When I was in middle school, with grand ideas about the world and my career path, I had a vague long-term plan. I wanted to travel the world, end up in France and become an esteemed food critic. This may sound odd, but it was my dream. Now in college, my dreams have morphed a bit to make room for the harsh reality that simply becoming a food critic is a highly rare career to land, and traveling takes more money than I could have possibly planned for. However, like a glowing bubble of irrational positivity, my retirement goals of one day settling down in France to eat all the fancy bread, wine and cheese my stomach can handle remains nestled firmly in my brain, undaunted.
In the spirit of nodding to this dream of mine, I present a book review of the delectable, hilarious and heartwarming travel memoir book, “A Year in Provence,” by Peter Mayle. This book, and its two award-winning sequels, “Encore Provence” and “Toujours Provence,” embodies what perhaps was the start of my early gastronomical fantasies.
Although I usually make a point to review newly published books, this review will have to be called the vintage edition, since “A Year in Provence” was written in 1989. However, it’s an oldie but goldie, a book that, despite its popularity when it first was published—Julia Child even said she loved this book, which pretty much puts it on my recommendation list for life— has remained largely unread by the current crowd of college foodies.
Ah, I’ve now brought us to the ‘foodie.’ What an elusive term for something that should be so easy. For quite a while I have longed to be the kind of person who knows which type of cheese is best simply by the smell. I want to be the girl who makes outlandishly delicious dishes for friends everyone is secretly jealous of. I long to go to the local farmers market and chit-chat with all the vendors, my arms full of fresh vegetables and with a sunflower or two in my hair, just because I’m natural and beautiful like that, and duh, food is my ultimate passion. Oh, what a life!
Unfortunately, being an honest-to-goodness classic foodie in college is hard if you don’t have the resources, time or energy to dedicate to picking out sunflower seeds varieties or learning the finer complexities of olive oil. However, Peter Mayle invites one into a world where everyone, even the reader, is a die-hard foodie, well versed enough in matters of both food and life to live in France, the cuisine capital of the world, and fit right in.
He manages this with crisp storytelling, dry wit and descriptions of ripe stuffed peppers, warm bread and pink champagne detailed enough to make you salivate buckets. Get your napkins out and your cheese board ready,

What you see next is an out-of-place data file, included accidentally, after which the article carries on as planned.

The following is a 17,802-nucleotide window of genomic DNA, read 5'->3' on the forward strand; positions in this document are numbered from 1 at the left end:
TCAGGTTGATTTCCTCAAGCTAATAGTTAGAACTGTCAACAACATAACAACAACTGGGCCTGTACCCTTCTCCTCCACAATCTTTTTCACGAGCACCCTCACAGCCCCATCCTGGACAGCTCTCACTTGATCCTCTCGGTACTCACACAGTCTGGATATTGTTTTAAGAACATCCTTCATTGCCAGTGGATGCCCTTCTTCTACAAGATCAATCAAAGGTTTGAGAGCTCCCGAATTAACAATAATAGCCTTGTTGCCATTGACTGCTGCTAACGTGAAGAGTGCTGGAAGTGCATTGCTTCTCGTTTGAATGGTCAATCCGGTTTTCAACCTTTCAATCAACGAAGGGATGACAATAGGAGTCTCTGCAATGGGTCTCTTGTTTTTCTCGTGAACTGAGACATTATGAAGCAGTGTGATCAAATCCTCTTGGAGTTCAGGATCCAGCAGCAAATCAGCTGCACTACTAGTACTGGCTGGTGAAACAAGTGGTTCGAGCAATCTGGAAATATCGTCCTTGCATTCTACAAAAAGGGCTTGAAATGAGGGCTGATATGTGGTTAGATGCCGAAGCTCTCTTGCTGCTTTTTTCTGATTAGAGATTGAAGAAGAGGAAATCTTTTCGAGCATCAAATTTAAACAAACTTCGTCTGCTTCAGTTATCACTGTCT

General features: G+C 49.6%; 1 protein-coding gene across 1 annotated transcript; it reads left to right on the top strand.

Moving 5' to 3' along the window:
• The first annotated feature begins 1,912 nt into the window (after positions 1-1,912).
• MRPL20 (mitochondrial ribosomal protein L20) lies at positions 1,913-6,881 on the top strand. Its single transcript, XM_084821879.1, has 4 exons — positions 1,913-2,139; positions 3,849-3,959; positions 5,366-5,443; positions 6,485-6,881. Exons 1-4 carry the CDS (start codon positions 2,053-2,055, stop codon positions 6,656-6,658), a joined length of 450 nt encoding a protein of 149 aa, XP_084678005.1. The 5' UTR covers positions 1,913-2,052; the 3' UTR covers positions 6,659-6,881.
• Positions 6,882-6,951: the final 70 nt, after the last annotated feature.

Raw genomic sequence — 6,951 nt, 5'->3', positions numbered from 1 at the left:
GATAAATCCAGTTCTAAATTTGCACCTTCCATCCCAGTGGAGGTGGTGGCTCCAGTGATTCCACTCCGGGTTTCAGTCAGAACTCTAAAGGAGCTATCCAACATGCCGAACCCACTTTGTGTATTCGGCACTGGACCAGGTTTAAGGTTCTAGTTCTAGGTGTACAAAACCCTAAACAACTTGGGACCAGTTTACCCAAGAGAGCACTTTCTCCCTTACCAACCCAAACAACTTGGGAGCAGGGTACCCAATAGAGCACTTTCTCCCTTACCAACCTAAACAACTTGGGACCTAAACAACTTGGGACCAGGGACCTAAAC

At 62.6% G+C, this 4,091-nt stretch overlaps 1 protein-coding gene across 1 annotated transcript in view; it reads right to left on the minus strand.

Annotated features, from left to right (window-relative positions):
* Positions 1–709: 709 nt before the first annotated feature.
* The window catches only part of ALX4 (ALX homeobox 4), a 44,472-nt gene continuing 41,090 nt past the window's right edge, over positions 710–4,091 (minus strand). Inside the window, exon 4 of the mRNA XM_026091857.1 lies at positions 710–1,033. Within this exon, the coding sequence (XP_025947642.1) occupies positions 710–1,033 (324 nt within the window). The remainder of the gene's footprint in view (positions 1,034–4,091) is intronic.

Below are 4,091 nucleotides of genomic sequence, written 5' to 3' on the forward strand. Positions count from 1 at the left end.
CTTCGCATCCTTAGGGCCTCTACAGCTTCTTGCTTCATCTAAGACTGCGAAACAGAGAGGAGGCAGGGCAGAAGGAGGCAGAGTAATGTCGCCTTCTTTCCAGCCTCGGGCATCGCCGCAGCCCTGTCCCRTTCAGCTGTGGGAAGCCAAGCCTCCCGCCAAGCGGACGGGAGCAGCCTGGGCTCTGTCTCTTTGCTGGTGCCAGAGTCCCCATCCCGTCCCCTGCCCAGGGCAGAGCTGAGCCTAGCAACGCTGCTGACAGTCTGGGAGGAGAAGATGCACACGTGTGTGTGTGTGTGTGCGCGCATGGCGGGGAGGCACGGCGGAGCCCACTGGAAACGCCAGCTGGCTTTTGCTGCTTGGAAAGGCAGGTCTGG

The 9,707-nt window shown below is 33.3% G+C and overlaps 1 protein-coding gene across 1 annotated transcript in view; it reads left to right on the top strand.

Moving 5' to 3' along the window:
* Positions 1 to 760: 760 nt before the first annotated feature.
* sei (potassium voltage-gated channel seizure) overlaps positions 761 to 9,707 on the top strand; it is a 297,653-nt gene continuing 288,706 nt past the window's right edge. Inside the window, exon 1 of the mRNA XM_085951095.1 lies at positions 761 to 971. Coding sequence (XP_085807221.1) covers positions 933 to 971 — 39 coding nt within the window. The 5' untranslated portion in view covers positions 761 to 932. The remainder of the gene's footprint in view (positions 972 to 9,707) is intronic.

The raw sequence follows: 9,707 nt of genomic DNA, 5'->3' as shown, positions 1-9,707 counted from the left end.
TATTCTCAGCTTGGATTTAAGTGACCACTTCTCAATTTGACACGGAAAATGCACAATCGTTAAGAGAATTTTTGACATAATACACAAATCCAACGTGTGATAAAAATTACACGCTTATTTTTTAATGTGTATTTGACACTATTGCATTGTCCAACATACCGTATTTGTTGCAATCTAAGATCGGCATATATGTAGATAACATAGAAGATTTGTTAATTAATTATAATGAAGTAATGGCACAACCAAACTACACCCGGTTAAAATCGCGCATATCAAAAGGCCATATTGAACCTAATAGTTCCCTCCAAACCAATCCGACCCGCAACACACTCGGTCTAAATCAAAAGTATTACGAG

because not having something (preferably gourmet) to munch on while you read this book will risk getting you ready for Thanksgiving-size feasting eight months early.
“A Year in Provence” follows exactly what the title implies; England native Peter Mayle and his wife, along with their two trusty dogs, decide to fulfill a long-coveted dream and move into a 200-year-old stone farmhouse in Luberon, Provence, an area of France famous for its beautiful, remote countryside. The book takes us through the first year of living in Provence; all the ups, downs and delicious meals that come with moving to a new country with a daring new menu and robust new culture. The stories Mayle shares over his first 12 months run a delightful gamut from enduring the frosty January Mistral wind, which plunges Provence into the likeness of a freezing wasteland every winter, to learning how to secure the freshest baguette available in a competitive and cutthroat French marketplace.
Richly appreciative of French culture and cuisine, and with a wit sharp enough to cut at times, (such as when describing the unpleasantness of being overburdened with unannounced houseguests too eager to explore the countryside) Mayle paints an engaging picture of quiet Provençal life, at once both amusing and deeply insightful.
To be completely honest, it made me want to drop everything and move to France, but I find myself thinking that quite often, so perhaps I am biased.
What really makes Mayle’s book special, even more than an authentic glimpse into a gritty nuts-and-bolts depiction of Provençal culture or the scrumptious food, is the timelessness it manages to capture in its descriptive, sharply crafted sentences. Reading the book in 2015, it’s obvious that Provence has probably changed in the last 30 years. However, the golden snapshots of experience in Mayle’s novel and its sequels will last forever, a warm and wholesome reminder of life at some of its most relatable, enticing and uncomplicated terms: Good food, good friends and good memories.
For a student in college gearing up to soon brave the haze of final exams sustained mostly by coffee and stress, that sounds like a pretty wonderful read to me. From the wannabe foodie to the world traveler, “A Year in Provence” has a flavor for everyone who dreams of trying something new.